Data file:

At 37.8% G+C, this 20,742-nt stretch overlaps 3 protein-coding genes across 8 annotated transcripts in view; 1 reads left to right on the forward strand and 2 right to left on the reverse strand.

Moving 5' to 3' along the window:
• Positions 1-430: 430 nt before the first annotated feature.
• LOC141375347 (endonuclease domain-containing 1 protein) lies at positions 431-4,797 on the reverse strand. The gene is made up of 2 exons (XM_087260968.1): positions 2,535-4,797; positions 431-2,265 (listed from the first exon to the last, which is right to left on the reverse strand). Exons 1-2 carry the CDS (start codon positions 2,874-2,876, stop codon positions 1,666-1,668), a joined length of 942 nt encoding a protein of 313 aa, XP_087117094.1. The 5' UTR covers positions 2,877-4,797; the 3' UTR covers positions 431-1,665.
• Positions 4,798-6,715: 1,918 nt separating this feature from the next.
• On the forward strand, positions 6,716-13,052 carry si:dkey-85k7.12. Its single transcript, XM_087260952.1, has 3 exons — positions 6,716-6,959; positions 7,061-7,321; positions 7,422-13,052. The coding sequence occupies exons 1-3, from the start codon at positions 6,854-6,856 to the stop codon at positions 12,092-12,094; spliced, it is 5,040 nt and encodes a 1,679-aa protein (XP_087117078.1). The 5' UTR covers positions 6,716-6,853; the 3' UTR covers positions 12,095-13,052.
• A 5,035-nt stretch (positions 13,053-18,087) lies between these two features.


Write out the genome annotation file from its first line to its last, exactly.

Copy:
At 37.8% G+C, this 20,742-nt stretch overlaps 3 protein-coding genes across 8 annotated transcripts in view; 1 reads left to right on the forward strand and 2 right to left on the reverse strand.

Moving 5' to 3' along the window:
• Positions 1-430: 430 nt before the first annotated feature.
• LOC141375347 (endonuclease domain-containing 1 protein) lies at positions 431-4,797 on the reverse strand. The gene is made up of 2 exons (XM_087260968.1): positions 2,535-4,797; positions 431-2,265 (listed from the first exon to the last, which is right to left on the reverse strand). Exons 1-2 carry the CDS (start codon positions 2,874-2,876, stop codon positions 1,666-1,668), a joined length of 942 nt encoding a protein of 313 aa, XP_087117094.1. The 5' UTR covers positions 2,877-4,797; the 3' UTR covers positions 431-1,665.
• Positions 4,798-6,715: 1,918 nt separating this feature from the next.
• On the forward strand, positions 6,716-13,052 carry si:dkey-85k7.12. Its single transcript, XM_087260952.1, has 3 exons — positions 6,716-6,959; positions 7,061-7,321; positions 7,422-13,052. The coding sequence occupies exons 1-3, from the start codon at positions 6,854-6,856 to the stop codon at positions 12,092-12,094; spliced, it is 5,040 nt and encodes a 1,679-aa protein (XP_087117078.1). The 5' UTR covers positions 6,716-6,853; the 3' UTR covers positions 12,095-13,052.
• A 5,035-nt stretch (positions 13,053-18,087) lies between these two features.